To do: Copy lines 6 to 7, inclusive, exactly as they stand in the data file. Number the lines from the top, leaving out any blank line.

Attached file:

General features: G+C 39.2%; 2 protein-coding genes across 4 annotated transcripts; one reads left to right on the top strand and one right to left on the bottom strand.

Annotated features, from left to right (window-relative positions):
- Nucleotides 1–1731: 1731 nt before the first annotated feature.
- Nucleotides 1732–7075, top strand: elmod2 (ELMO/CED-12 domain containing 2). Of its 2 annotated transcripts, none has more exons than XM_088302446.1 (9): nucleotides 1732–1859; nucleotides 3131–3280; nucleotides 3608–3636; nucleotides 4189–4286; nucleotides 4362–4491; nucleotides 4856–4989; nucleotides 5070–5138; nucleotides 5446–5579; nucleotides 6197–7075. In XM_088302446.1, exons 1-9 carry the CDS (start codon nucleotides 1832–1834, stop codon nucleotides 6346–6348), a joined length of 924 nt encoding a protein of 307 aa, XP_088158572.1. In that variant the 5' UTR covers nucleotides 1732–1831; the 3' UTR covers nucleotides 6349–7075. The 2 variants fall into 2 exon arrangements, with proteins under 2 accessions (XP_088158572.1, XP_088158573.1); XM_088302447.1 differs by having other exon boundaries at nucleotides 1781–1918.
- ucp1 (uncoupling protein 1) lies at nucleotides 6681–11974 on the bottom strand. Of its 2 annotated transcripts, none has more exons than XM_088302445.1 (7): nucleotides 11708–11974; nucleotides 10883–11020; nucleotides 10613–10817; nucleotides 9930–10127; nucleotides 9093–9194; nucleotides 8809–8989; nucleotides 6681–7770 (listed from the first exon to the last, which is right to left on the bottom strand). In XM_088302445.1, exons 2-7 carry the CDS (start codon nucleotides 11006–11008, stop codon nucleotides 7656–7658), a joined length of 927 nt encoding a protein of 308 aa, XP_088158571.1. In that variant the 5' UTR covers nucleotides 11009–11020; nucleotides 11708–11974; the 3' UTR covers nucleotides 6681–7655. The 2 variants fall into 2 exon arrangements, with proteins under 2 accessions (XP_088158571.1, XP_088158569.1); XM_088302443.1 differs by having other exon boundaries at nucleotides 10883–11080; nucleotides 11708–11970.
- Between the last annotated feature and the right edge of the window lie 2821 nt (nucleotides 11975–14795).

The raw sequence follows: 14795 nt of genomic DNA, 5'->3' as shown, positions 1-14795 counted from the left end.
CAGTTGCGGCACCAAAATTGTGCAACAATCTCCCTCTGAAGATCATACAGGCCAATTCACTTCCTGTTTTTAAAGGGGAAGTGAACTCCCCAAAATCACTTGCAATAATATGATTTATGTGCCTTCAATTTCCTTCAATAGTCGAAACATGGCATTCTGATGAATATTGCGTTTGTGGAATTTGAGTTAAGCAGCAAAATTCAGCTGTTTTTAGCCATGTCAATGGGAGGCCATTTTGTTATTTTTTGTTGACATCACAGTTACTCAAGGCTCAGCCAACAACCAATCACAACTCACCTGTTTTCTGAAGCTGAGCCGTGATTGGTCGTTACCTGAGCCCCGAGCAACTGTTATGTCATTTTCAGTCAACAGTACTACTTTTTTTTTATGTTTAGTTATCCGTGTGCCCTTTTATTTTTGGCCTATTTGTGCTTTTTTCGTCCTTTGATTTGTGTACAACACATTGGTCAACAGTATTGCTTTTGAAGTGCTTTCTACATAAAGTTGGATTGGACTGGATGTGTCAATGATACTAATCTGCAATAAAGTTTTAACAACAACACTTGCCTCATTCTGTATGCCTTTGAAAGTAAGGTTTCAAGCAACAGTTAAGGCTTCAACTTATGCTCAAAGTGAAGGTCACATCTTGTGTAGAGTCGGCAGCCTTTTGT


- Between the last annotated feature and the right edge of the window lie 2821 nt (nucleotides 11975–14795).

The raw sequence follows: 14795 nt of genomic DNA, 5'->3' as shown, positions 1-14795 counted from the left end.